Living in Mexico
Leonora Carrington was able to make an agreement with poet and Mexican ambassador Renato Leduc, who temporarily married her to provide her immunity as a diplomat’s wife. Starting from 1942, she would live in Mexico for most of her life. Because of her existing involvement in the Surrealist movement, Carrington was able to establish herself in a circle of European artists who also sought asylum in Mexico City.
In 1947, Carrington participated in an international exhibition of Surrealism at the Pierre Matisse Gallery in New York and had her first solo exhibition at the Galeria Clardecor in Mexico two years later. She lived in New York during the 1960s but returned to Mexico, where she was commissioned to paint a mural and create a poster for the Women’s Liberation movement in 1973.
Her passion for mysticism connected her to the Surrealist theater group Poesia en Voz Alta and the Surrealist painter Remedios Varo. The relationships she formed in addition to Buddhist teachings, Mexican folklore, and the philosophy of Carl Jung all contributed to her artistic practice.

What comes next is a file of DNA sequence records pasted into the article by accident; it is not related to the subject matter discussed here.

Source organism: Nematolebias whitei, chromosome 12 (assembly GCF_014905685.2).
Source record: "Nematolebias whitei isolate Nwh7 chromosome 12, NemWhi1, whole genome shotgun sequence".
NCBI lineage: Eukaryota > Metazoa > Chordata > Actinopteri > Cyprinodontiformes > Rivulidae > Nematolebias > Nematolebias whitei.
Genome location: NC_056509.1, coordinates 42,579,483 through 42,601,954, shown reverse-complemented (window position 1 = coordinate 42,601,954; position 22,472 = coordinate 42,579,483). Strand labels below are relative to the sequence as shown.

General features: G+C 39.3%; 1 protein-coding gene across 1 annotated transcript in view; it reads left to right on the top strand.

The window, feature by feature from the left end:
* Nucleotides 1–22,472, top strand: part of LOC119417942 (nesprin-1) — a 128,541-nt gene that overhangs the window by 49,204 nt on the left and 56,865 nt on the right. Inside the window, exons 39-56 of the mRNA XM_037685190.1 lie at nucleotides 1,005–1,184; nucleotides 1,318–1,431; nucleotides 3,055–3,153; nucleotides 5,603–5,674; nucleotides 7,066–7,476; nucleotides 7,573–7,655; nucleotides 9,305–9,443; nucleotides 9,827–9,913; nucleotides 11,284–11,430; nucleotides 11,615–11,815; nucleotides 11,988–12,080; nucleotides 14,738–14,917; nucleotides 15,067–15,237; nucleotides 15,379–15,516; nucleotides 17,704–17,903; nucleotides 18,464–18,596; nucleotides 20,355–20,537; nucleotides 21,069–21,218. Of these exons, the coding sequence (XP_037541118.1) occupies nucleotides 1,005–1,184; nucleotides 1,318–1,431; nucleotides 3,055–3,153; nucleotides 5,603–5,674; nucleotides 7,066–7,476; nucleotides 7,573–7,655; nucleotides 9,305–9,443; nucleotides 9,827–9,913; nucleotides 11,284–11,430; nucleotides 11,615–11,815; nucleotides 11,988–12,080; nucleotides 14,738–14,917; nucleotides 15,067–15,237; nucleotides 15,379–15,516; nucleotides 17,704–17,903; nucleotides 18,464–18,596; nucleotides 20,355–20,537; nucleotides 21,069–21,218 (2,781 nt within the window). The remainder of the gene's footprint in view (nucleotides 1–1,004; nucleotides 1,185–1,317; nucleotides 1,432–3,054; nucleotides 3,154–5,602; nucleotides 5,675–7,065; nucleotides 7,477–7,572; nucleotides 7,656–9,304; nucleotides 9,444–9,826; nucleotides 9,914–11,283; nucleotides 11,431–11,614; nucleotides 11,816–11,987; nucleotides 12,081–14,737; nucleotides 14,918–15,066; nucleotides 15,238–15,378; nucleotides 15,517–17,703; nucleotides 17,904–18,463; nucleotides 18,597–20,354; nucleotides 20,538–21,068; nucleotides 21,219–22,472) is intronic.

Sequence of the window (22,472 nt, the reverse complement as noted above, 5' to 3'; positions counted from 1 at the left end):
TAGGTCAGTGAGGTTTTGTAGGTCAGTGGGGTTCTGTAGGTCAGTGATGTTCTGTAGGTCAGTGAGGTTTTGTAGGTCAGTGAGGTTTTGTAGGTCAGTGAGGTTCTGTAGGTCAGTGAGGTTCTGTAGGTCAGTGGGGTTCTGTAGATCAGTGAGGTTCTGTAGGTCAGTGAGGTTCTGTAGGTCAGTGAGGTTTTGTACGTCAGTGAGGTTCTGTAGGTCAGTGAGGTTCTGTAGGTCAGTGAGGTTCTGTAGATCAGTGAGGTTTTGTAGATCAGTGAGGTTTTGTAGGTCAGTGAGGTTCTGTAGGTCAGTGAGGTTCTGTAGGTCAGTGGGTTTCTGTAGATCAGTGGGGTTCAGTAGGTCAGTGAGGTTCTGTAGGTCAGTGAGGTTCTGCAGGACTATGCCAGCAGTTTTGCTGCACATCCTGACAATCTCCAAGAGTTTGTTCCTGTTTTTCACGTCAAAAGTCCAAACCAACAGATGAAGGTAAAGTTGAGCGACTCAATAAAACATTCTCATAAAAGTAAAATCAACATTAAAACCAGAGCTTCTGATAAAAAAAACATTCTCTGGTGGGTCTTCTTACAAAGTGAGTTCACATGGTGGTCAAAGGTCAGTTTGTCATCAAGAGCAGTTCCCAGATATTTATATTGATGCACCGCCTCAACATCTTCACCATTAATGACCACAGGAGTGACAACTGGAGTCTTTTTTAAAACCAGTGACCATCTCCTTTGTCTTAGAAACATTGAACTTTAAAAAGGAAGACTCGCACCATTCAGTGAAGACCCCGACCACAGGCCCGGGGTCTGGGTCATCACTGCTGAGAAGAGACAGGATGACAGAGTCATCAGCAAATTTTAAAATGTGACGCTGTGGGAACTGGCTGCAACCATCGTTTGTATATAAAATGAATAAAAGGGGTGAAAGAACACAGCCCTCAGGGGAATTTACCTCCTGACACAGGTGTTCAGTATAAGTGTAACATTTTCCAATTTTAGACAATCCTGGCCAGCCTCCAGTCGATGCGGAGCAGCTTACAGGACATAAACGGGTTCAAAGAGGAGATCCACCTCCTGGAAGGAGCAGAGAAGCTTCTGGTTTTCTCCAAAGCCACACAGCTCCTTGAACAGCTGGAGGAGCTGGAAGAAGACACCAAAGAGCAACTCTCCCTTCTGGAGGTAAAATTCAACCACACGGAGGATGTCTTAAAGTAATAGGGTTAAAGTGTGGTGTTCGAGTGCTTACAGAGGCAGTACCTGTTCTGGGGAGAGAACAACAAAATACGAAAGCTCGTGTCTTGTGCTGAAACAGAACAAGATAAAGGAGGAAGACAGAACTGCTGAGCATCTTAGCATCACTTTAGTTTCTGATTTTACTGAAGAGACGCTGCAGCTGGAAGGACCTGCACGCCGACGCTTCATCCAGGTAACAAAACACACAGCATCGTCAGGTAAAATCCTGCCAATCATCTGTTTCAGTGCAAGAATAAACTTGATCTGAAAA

In addition to her visual artwork, she wrote many articles and short stories in Mexico, including her novel The Hearing Trumpet (1976). A significant retrospective of her work was held at the Museo Nacional de Arte Moderno in Mexico City in 1960. In her later years, as she split her time between Mexico City and the United States, Carrington created bronze sculptures of humans and animals, along with paintings and drawings.
Female Sexuality: Self-Portrait (1937-8)
Self-Portrait (Inn of the Dawn Horse) was created after the estrangement from her family following her love affair with Max Ernst. In this self-portrait, Carrington paints herself in androgynous clothing, sitting in a blue armchair next to a hyena. Behind her on the wall is a white rocking horse, paralleled by a white horse galloping outside the window on the adjacent wall. Her hand is reaching out to the hyena, which is mirrored by the creature’s position. Carrington often included the hyena in order to represent herself, due to its rebellious nature.